Sex Offender Registry

Being subjected to mandatory reporting as a convicted sex offender essentially means you may be forced to pay for your crime for years or even decades after you have completed your sentence.

Those who are labeled as sexually violent predators face mandatory lifetime reporting and will have to endure law enforcement notification of neighbors, schools and community centers whenever they change jobs or residences.

Our attorneys understand the stigma associated with such reporting. More importantly, we know that violating registration requirements or probation stipulations can constitute a separate offense, which can result in jail or prison time with little or no chance to present a defense. Failure to register as a sex offender can be charged as a separate and distinct felony offense.

We join many advocates in decrying this system as double jeopardy (forcing a defendant to pay twice for the same crime) and a violation of a defendant’s right to privacy.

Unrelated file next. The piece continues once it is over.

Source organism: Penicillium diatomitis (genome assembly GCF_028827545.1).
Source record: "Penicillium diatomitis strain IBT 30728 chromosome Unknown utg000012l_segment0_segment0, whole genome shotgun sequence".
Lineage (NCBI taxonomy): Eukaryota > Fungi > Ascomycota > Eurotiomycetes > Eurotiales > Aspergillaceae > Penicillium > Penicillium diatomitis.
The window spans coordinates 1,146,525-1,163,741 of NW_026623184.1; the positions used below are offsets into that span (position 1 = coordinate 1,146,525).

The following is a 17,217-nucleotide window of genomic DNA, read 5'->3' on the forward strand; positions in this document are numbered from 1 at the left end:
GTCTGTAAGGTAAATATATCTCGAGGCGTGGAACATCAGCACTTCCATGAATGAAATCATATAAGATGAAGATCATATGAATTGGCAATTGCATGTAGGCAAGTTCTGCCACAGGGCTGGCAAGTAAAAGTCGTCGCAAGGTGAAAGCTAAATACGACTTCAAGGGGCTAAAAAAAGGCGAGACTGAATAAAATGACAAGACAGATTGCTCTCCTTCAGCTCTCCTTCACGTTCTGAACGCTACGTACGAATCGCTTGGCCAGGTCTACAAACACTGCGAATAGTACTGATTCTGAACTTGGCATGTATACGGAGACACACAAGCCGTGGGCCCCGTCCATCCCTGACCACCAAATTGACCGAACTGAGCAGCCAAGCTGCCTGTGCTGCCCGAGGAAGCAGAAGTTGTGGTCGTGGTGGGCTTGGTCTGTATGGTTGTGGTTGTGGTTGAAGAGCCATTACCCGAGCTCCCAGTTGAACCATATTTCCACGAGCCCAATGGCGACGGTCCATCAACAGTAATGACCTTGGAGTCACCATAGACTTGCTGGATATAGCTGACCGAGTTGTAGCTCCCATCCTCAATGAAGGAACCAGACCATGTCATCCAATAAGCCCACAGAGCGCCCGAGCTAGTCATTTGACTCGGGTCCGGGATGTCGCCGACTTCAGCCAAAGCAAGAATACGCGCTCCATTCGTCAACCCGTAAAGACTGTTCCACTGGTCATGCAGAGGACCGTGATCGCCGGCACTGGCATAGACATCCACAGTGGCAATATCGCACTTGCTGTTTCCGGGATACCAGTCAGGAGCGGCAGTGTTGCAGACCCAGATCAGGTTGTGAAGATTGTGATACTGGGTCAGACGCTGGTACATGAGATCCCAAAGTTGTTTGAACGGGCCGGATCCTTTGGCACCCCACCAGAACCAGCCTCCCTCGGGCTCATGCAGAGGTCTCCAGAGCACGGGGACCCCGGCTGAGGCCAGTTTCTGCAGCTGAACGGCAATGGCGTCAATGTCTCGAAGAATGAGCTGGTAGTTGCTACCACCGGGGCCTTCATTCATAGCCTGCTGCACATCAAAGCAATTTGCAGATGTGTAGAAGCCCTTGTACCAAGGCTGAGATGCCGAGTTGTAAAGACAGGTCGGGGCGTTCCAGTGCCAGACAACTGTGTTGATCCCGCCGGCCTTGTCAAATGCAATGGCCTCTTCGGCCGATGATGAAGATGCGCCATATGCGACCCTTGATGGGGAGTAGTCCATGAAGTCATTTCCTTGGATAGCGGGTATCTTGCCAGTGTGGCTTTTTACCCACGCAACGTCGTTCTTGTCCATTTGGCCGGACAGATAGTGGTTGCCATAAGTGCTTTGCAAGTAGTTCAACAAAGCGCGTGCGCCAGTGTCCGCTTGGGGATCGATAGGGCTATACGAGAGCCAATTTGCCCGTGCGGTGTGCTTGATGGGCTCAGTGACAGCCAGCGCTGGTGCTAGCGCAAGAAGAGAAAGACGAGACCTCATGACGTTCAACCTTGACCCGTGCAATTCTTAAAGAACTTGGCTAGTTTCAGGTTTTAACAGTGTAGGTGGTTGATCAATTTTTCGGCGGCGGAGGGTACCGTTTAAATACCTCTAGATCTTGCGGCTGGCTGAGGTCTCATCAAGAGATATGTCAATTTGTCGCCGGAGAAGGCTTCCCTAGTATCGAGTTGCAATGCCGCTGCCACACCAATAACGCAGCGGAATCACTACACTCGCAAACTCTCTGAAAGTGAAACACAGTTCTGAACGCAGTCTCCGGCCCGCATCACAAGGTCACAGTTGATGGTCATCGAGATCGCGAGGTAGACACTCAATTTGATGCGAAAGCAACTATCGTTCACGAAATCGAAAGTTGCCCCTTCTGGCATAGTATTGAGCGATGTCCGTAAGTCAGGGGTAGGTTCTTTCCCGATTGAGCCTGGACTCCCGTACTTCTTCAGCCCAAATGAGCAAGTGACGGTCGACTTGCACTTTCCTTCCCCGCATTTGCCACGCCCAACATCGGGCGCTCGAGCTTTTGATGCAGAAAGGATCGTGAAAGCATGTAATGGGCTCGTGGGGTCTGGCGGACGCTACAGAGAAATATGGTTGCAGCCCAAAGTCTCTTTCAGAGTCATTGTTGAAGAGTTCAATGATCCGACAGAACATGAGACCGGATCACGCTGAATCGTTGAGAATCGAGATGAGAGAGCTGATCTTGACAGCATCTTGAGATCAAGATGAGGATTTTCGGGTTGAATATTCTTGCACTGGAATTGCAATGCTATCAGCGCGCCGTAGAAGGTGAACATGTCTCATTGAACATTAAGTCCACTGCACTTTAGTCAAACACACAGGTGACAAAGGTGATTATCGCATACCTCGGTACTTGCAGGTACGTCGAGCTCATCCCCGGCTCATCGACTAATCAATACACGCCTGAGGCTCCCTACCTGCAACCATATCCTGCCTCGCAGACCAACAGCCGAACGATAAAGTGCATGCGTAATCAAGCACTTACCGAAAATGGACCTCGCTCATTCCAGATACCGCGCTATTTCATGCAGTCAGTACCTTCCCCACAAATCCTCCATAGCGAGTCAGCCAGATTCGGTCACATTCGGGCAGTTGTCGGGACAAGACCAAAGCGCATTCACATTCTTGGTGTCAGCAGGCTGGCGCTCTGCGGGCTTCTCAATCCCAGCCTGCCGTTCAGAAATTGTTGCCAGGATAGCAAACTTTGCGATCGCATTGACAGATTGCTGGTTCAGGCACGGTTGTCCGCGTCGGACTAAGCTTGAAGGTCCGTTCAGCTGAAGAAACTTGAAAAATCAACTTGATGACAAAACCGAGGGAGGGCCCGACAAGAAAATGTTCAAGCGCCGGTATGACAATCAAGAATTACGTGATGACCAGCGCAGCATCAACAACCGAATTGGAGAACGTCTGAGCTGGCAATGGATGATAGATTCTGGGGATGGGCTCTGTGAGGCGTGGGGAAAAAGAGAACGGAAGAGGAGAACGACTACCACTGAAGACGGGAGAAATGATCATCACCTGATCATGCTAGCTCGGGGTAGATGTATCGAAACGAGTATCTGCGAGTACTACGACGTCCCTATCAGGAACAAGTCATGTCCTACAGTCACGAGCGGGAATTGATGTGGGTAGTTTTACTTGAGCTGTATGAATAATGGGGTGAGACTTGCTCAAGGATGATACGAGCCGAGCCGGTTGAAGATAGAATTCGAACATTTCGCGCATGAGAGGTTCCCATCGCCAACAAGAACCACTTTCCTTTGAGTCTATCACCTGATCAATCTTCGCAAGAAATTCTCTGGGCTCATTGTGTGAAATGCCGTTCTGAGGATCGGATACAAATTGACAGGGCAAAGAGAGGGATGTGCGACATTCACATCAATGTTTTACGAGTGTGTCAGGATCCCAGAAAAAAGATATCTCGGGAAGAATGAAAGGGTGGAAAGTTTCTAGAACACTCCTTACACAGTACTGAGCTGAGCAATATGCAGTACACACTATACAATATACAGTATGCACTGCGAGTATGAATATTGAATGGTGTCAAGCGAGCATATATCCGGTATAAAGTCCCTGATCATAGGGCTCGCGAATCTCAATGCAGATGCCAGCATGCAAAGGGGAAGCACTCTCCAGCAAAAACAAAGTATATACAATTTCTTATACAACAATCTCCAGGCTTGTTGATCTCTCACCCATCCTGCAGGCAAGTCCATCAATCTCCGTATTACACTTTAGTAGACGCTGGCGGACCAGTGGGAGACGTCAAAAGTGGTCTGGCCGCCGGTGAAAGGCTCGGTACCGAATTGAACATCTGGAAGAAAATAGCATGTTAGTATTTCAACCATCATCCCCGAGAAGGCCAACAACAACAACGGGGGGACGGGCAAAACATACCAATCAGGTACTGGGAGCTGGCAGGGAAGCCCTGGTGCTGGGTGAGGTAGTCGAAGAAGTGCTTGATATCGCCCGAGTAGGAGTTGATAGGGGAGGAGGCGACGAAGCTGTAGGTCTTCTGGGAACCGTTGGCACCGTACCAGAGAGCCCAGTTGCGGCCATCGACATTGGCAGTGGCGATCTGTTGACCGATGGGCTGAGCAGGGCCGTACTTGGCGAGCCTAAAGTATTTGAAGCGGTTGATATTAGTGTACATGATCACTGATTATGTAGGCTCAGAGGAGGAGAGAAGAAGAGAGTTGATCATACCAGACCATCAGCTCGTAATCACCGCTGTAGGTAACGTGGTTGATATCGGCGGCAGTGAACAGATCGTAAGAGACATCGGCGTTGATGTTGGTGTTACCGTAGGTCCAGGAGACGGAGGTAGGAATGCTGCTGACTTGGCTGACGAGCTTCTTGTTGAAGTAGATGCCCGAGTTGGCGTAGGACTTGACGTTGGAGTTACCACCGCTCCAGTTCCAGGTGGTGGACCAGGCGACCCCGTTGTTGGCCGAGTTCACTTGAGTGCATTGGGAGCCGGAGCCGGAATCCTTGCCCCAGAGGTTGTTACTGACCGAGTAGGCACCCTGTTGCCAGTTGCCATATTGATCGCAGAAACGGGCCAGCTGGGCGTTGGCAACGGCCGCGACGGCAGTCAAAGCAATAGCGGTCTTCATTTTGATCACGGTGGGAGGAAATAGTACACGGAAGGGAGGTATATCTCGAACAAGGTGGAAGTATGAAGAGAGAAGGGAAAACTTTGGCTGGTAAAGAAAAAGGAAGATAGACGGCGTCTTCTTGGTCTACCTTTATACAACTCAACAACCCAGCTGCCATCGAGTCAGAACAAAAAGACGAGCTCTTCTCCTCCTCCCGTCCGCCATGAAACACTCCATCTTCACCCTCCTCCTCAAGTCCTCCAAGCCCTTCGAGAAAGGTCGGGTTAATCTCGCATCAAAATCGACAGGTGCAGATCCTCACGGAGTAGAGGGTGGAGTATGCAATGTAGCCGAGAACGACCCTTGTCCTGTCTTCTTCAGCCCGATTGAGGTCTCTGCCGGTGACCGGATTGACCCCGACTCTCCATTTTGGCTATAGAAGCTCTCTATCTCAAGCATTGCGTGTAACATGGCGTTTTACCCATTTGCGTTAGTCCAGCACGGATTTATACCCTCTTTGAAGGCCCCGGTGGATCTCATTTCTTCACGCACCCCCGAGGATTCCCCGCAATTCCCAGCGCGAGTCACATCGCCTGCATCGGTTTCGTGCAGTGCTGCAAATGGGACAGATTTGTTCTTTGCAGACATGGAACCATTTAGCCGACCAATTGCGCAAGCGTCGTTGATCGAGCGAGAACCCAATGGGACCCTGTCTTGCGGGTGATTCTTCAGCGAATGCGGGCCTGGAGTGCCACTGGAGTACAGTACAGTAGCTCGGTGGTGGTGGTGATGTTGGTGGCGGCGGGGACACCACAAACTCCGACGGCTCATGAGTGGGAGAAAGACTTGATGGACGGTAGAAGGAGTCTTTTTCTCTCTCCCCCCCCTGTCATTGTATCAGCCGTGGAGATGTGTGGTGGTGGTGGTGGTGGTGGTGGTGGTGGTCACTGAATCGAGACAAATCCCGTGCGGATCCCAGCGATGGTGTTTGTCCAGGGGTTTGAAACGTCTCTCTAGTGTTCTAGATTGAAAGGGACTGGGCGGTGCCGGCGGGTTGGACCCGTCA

Unfortunately, as a result of public zeal for punishing “sex offenders,” the court of public opinion and the courts of law, where judges are often subject to election, have not agreed.

Thus, it is critical that an experienced attorney aggressively argue to minimize the impact and length of time a defendant must be subjected to such discrimination in the event of a criminal conviction.

Colorado law requires registration for:

  • Any person convicted of an unlawful sexual offense in Colorado, including enticement of a child or Internet luring of a child
  • Any person convicted of a crime in another state that would require registration if the conviction occurred in Colorado
  • Any person released from jail for such an offense after the law went into effect on July 1, 1991
  • Any person convicted or receiving a deferred sentence for such an offense on or after July 1, 1994

Sex crimes for which registration is required:

  • First, second or third-degree sexual assault
  • Sexual assault on a minor
  • Sexual assault on a minor by a person in position of trust
  • Sexual assault on a client
  • Incest
  • Aggravated incest
  • Trafficking in children
  • Sexual exploitation of a child
  • Solicitation of child prostitution
  • Child prostitution/pimping of a child
  • Patronizing a child prostitute
  • Promotion of obscenity to minors
  • Unlawful sexual contact
  • Attempting, soliciting or conspiracy to commit any of the above offenses
  • Child enticement
  • Indecent exposure
  • Maintaining a place of child prostitution
  • Sexual conduct in a prison